These are the same two questions that have dogged many philosophers and theologians, including John Calvin (which may annoy you if you believe him to be the father or all things puritanical, responsible for sucking all the joy and pleasure out of living, or amuse you if you have a taste for irony). It’s not just philosophers and theologians who spend their days answering these questions. Each one of us, every day, every moment, is answering these two questions in the way we live as this particular body-spirit.
And now it’s come time for me, erstwhile theologian, human animal, earth wanderer, wonderer, woman, once again to confront these two questions. I learned long ago from Calvin, standing in a long line of Clement, Augustine, Aquinas, and unnamed others, that these two questions are inextricably related. The first arresting sentence of the Institutes of the Christian Religion, which stood its opening ground through Calvin’s many revisions, is stamped on my heart: “Nearly all the wisdom we possess, that is to say, true and sound wisdom, consists of two parts: the knowledge of God and of ourselves.” (1.1.1)
For the past two years, as this linkage of fundamental questions began once again to well up in my, I thought, Yes, after my sojourn as a theologian and a Christian, after so many years as a Jew and a fiction writer, in my years of opening, I will have to look again at these questions and see where I stand now.
But where to start? How to get started? This is the bane of everyone who feels the pressure to put marks on a page and begin the futile task that the writer of Ecclesiastes calls the “making of many books.” Calvin’s next sentences in Institutes describe why this is particularly difficult in this case, sounding the mystical themes of existing in the One and humility before the splendor of God:
1.1.1 But, while joined by many bonds, which one precedes and brings forth the other is not easy to discern. In the first place, no one can look upon himself without immediately turning his thoughts to the contemplation of God, in whom he “lives and moves [Acts 17:28]. For, quite, clearly, the mighty gifts with which we are endowed are hardly from ourselves: indeed, our very being is nothing but subsistence in the one God. Then, by these benefits shed like dew from heaven upon us, we are led as by rivulets to the spring itself. Indeed, our very poverty better discloses the infinitude of benefits reposing in God…. Accordingly the knowledge of ourselves not only arouses us to seek God, but also, as it were, leads us by the hand to find him. (Ibid.)Knowing ourselves leads to knowing God and knowing God leads to knowing ourselves. So one should be able to start at either point. Calvin chooses to start with God, giving only this reason:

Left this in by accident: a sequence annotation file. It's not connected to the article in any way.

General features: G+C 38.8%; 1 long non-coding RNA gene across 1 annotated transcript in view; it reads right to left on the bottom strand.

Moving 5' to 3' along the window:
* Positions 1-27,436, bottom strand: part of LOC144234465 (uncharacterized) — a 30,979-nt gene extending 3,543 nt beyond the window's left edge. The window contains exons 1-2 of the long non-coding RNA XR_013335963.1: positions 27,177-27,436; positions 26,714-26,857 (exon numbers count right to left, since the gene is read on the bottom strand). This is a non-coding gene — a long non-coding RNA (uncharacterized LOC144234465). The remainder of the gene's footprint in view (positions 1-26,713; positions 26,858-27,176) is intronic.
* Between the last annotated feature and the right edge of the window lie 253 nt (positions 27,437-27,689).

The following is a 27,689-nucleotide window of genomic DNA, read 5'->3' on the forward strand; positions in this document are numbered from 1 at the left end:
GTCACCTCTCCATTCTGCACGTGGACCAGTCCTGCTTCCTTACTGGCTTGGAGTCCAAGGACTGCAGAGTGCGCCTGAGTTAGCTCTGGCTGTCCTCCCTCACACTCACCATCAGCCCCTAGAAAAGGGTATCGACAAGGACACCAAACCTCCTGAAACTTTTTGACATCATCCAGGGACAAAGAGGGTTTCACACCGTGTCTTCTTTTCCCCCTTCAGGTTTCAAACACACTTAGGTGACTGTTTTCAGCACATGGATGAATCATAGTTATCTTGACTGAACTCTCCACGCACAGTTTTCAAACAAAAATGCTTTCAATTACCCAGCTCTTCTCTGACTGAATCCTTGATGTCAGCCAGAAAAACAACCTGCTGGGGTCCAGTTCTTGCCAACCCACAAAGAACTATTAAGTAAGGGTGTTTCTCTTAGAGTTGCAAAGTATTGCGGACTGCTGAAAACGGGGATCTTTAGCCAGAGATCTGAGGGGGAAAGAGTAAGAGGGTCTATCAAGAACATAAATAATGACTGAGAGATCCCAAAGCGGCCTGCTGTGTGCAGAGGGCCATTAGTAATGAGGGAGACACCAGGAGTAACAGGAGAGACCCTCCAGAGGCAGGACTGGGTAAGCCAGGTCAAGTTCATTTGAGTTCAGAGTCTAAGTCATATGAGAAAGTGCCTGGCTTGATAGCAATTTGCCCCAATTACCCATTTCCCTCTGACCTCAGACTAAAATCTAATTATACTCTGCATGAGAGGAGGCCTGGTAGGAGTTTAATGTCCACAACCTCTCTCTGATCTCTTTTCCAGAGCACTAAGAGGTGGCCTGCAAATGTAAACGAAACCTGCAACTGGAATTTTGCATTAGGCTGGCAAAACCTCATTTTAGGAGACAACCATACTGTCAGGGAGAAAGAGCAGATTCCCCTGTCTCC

1.1.2 Again it is certain that man never achieves a clear knowledge of himself unless he has first looked upon God’s face, and then descends from contemplating him to scrutinize himself….
1.1.3 Yet however the knowledge of God and of ourselves may be mutually connected, the order of right teaching requires that we discuss the former first, then proceed afterward to treat the latter.I’m not sure why, modernist that I am, I assumed for the past few years that I, too, would start with the first question, God, and let it guide me to human being. Perhaps it was my theocentrism, my anti-anthropocentrism that led me to this. Why do we persist in thinking we human beings are the center of the universe? Hasn’t there been enough scientific evidence by now to bump us out of that privileged place? Unfortunately, not. Perhaps that is what Calvin means by “the order of right teaching,” to move from the greater to the lesser, to orient ourselves properly at the beginning so we do not lose our way and overvalue the lesser, ourselves, by placing ourselves at the center of creation.
And why go the round-about way? Why not go straight to the heart of the matter, ask those hard questions about God, crack open the nut of our confusion? If not us, who? That is what I have tried to do in the last years, face the question of God in our post-Renaissance, post-Enlightenment, post-post-postmodern world head on, trying to shoulder my way into that strange battlefield of the armies of fundamentalist atheists against the armies of fundamentalist religionists, their literalism and absolutism soaking the ground with blood, littering it with torn limbs and severed heads, ruining the very ground where so many wander without signposts, without comfort, looking for a way to answer these two questions—as we all must—of who we are and what, finally, confronts us.
I failed. I read. I pondered. I tried to write. Emptiness and worn out words is all I found.
But lately I’ve begun to realize that it’s the second question, who we are, that’s stirring up more trouble for me right now, and it’s there that I need to start if I want to find my way to a new understanding of God. Perhaps it’s a kind of second naiveté—once we realize human beings aren’t the center of the universe or the end for which it was created, we are able, armed with humility, to start with the question of who we are and have it lead us where we need to go.
So that is the question I will be pursuing for the time being: Why are we human beings such a strange and disturbing mix of body and spirit, and how are we to live out this amalgam?
Who knows where it will lead? Perhaps you will accompany me along the way.